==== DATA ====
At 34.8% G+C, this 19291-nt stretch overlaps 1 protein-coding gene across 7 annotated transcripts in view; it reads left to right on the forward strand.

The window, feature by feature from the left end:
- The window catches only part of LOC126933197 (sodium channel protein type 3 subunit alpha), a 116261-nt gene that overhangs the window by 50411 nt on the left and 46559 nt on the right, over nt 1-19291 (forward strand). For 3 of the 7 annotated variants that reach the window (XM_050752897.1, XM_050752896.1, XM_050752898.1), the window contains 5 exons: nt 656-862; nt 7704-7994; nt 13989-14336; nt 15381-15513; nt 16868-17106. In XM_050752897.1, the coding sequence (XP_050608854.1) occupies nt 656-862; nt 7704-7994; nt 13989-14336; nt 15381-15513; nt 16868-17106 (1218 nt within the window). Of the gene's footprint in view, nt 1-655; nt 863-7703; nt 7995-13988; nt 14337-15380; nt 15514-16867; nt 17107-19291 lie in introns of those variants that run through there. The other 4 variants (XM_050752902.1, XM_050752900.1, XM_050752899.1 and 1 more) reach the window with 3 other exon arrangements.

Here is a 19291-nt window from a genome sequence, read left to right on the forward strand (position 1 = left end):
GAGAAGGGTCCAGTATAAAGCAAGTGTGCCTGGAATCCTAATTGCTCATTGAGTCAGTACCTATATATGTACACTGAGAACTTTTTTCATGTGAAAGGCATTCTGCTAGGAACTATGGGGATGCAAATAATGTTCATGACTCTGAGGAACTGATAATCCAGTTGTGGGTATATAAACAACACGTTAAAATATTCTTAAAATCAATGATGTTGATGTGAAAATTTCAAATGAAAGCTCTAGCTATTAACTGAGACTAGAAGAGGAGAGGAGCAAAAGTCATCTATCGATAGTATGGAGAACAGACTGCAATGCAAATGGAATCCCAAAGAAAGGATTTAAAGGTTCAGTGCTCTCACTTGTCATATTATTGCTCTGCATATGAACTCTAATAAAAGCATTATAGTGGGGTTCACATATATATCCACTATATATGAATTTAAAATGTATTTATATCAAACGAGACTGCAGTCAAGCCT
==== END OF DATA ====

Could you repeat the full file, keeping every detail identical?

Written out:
At 34.8% G+C, this 19291-nt stretch overlaps 1 protein-coding gene across 7 annotated transcripts in view; it reads left to right on the forward strand.

The window, feature by feature from the left end:
- The window catches only part of LOC126933197 (sodium channel protein type 3 subunit alpha), a 116261-nt gene that overhangs the window by 50411 nt on the left and 46559 nt on the right, over nt 1-19291 (forward strand). For 3 of the 7 annotated variants that reach the window (XM_050752897.1, XM_050752896.1, XM_050752898.1), the window contains 5 exons: nt 656-862; nt 7704-7994; nt 13989-14336; nt 15381-15513; nt 16868-17106. In XM_050752897.1, the coding sequence (XP_050608854.1) occupies nt 656-862; nt 7704-7994; nt 13989-14336; nt 15381-15513; nt 16868-17106 (1218 nt within the window). Of the gene's footprint in view, nt 1-655; nt 863-7703; nt 7995-13988; nt 14337-15380; nt 15514-16867; nt 17107-19291 lie in introns of those variants that run through there. The other 4 variants (XM_050752902.1, XM_050752900.1, XM_050752899.1 and 1 more) reach the window with 3 other exon arrangements.

Here is a 19291-nt window from a genome sequence, read left to right on the forward strand (position 1 = left end):
GAGAAGGGTCCAGTATAAAGCAAGTGTGCCTGGAATCCTAATTGCTCATTGAGTCAGTACCTATATATGTACACTGAGAACTTTTTTCATGTGAAAGGCATTCTGCTAGGAACTATGGGGATGCAAATAATGTTCATGACTCTGAGGAACTGATAATCCAGTTGTGGGTATATAAACAACACGTTAAAATATTCTTAAAATCAATGATGTTGATGTGAAAATTTCAAATGAAAGCTCTAGCTATTAACTGAGACTAGAAGAGGAGAGGAGCAAAAGTCATCTATCGATAGTATGGAGAACAGACTGCAATGCAAATGGAATCCCAAAGAAAGGATTTAAAGGTTCAGTGCTCTCACTTGTCATATTATTGCTCTGCATATGAACTCTAATAAAAGCATTATAGTGGGGTTCACATATATATCCACTATATATGAATTTAAAATGTATTTATATCAAACGAGACTGCAGTCAAGCCT